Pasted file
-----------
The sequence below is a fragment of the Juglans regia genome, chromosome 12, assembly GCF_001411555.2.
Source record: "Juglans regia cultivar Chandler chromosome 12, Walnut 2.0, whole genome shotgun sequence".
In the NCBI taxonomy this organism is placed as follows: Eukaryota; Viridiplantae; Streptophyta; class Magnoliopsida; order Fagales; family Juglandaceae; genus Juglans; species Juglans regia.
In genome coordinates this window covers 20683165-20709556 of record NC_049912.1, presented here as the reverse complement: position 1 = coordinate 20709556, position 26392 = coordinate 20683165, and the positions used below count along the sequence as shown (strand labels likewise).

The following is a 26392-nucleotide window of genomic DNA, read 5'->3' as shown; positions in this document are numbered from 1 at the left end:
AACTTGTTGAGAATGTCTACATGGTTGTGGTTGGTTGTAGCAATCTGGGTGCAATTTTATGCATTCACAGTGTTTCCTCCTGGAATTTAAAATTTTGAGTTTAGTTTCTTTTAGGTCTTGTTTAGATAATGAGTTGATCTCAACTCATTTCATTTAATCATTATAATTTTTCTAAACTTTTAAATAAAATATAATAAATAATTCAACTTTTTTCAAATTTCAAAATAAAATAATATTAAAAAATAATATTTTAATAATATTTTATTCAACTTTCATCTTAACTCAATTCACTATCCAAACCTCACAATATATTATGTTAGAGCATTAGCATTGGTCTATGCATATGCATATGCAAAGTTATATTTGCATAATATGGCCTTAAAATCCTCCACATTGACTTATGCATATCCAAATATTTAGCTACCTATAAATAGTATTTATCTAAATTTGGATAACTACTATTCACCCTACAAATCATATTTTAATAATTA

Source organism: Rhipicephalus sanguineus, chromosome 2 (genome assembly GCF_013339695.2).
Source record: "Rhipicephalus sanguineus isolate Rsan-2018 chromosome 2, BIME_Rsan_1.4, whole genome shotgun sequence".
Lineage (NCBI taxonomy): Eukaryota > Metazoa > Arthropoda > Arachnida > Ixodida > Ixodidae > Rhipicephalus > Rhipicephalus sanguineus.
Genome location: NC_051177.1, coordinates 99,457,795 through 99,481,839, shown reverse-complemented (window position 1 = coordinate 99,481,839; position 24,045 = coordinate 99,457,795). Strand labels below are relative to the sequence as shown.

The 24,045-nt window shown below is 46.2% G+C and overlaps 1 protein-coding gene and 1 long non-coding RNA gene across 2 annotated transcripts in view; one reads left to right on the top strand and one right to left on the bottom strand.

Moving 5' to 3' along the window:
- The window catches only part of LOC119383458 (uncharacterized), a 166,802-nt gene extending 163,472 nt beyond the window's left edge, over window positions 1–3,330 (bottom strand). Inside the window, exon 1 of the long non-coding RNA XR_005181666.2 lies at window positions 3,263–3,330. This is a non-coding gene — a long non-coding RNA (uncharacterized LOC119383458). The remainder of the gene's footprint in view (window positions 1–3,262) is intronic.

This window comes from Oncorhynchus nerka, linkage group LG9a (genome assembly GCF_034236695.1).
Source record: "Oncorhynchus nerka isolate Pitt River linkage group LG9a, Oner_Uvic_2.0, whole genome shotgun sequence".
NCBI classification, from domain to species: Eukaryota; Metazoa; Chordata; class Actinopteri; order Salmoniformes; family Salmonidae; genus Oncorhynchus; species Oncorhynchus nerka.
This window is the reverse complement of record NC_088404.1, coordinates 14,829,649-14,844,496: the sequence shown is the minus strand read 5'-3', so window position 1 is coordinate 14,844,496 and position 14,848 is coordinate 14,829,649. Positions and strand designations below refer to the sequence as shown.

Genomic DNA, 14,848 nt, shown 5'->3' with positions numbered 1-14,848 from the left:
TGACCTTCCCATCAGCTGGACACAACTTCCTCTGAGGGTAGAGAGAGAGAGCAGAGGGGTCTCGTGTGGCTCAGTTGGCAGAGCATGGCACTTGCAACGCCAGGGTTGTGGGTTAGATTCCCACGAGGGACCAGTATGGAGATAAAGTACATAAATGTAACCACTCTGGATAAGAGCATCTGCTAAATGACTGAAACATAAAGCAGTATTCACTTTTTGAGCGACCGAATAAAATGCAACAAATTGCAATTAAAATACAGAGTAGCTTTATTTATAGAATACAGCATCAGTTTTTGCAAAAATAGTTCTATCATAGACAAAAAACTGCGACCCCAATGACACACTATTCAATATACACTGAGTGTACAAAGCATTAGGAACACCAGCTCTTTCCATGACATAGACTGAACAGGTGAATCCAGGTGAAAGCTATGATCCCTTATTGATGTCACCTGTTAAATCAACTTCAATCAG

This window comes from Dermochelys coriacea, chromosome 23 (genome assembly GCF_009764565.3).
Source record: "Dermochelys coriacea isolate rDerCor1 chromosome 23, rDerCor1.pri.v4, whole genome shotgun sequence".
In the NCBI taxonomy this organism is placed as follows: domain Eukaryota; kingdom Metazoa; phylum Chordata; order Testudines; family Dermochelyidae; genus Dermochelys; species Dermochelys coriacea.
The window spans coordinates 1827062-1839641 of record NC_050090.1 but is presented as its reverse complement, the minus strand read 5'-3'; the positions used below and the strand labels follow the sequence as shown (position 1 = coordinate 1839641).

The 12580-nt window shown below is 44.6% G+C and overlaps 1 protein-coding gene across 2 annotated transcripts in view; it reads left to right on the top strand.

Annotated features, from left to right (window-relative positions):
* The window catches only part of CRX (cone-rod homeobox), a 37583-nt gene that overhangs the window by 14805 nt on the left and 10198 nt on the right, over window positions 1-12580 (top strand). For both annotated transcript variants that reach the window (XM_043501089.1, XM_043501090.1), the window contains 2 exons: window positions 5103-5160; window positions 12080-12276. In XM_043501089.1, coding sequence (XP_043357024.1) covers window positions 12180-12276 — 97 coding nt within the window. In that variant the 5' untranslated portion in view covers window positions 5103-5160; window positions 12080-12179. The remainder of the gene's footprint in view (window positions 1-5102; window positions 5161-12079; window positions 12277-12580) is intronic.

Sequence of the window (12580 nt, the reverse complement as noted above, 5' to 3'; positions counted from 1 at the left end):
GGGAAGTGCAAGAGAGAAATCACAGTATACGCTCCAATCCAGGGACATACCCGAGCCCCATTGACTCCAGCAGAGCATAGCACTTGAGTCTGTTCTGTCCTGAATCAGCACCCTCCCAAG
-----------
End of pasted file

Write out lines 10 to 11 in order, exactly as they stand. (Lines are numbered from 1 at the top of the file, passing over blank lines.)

Genome location: NC_051177.1, coordinates 99,457,795 through 99,481,839, shown reverse-complemented (window position 1 = coordinate 99,481,839; position 24,045 = coordinate 99,457,795). Strand labels below are relative to the sequence as shown.

The 24,045-nt window shown below is 46.2% G+C and overlaps 1 protein-coding gene and 1 long non-coding RNA gene across 2 annotated transcripts in view; one reads left to right on the top strand and one right to left on the bottom strand.